to their problems around the world. huddled in twos, threes, dozens, in board rooms, government buildings and hotels. hundreds have met together at annual meetings in tokyo of the international monetary fund and the world bank. and ron madison has been watching the meetings all week. ron, tell uh what is happening there today. >> reporter: we have been reporting on their, attempts to solve their economic challenges all week. in terms of reporting talking about that for quite a few years now. it is something to see hundred of people, some of the leading financial mind in the world to walk into a conference hall and all sit done together. today they filed into the plenary session at tokyo international forum and addressed the challenges of the debt crisis and the effects of that face to face. the director of the international monetary fund, challenged kol le ed colleague crisis behind them. urged them to complete the reform and in making changes urging them to remember those who are less privileged. >> there is a tough road ahead to transform your optimism. my optimism, your optimism into reality. but
, the government will have to show it can protect this girl. the threat has not been lifted. >> that's right. we have heard statement after statement from the pakistani taliban justifying how they carried out the assassination attempt on a schoolgirl, saying they had held a council and decided because she had harmed their cause through her work, that it was illegal to kill her in its long. they said they will not spare her. -- that it was legal to kill her in islam. so she is still in danger. >> thank you. still to come, we bring you a special report from western syria in an area which remains largely untouched by the violence. away from danger. the mexican authorities are concerned that the leader of a notorious drug cartel has been killed. while admitting that his course has been stolen, they said forensic tests have proved the identity of the man who led the it task cartel before armed gang snatched his body from a funeral parlor. -- the zetas. >> the news from the mexican government point of view was mixed. on the positive side, they brought down a major player in the drug war, in a shootout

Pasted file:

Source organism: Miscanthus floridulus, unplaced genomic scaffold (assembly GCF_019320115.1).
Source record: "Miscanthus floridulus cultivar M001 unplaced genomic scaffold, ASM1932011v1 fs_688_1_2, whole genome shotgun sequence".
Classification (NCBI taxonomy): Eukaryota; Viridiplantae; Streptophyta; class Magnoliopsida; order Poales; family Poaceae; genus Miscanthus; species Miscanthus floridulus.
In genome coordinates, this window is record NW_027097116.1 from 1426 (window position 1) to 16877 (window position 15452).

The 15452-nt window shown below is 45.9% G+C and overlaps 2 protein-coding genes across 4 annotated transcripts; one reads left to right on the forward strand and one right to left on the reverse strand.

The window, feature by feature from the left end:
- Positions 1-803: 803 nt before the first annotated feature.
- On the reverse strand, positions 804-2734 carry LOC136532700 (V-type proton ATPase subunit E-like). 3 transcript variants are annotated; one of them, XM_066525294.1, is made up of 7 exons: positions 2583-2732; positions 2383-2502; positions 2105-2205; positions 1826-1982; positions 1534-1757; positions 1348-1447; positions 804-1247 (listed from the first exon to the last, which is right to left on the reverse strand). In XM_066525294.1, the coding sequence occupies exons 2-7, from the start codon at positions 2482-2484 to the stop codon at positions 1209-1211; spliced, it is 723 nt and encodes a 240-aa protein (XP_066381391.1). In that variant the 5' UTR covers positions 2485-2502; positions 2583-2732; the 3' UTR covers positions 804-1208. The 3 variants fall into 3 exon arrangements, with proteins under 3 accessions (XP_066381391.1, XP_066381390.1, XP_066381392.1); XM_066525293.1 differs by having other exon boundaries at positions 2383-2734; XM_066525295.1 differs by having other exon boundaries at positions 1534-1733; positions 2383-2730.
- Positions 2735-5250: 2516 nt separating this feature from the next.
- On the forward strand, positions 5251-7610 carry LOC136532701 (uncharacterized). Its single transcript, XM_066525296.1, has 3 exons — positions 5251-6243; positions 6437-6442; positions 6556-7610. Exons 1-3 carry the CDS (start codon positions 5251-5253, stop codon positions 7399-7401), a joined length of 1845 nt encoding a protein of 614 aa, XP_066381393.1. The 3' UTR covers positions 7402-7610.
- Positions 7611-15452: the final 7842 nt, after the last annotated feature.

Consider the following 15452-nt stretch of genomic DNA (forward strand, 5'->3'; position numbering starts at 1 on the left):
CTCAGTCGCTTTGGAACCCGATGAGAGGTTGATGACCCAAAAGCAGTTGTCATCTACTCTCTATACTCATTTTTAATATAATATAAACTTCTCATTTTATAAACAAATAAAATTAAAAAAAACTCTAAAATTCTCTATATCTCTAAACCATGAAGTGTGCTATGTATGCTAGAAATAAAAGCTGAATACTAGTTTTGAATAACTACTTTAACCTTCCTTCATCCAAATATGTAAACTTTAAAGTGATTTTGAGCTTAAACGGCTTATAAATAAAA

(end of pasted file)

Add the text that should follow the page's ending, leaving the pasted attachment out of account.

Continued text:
governments, really they're overwhelmingly focused on domestic issues. s europeans are dealing with nothing but crisis in europe for the last three years. that's going to continue. that's occupying everything. the americans have an election coming up in four weeks. and there's much less interest in the united states in being the world's policemen or lender of last resort. japanese, you have prime minister every week. i mean, the level of consistency in governments here is just not feasible. and so really that does limit what can be done in any of these four. look, the longer the g-0 persists the more dangerous. so the persistence of the g-0 does lead to the creation of a new system. this is not a new world order. this is in between. precisely because you can't deal with the middle east conflicts in a g-0 world. you're not dealing with climate effectively in the g-0 world. new things will emerge. looking at the nape of the middle east right now, looking at how deep the european crisis is, how unwilling americans are to look outside their borders today, how much transportation is required wit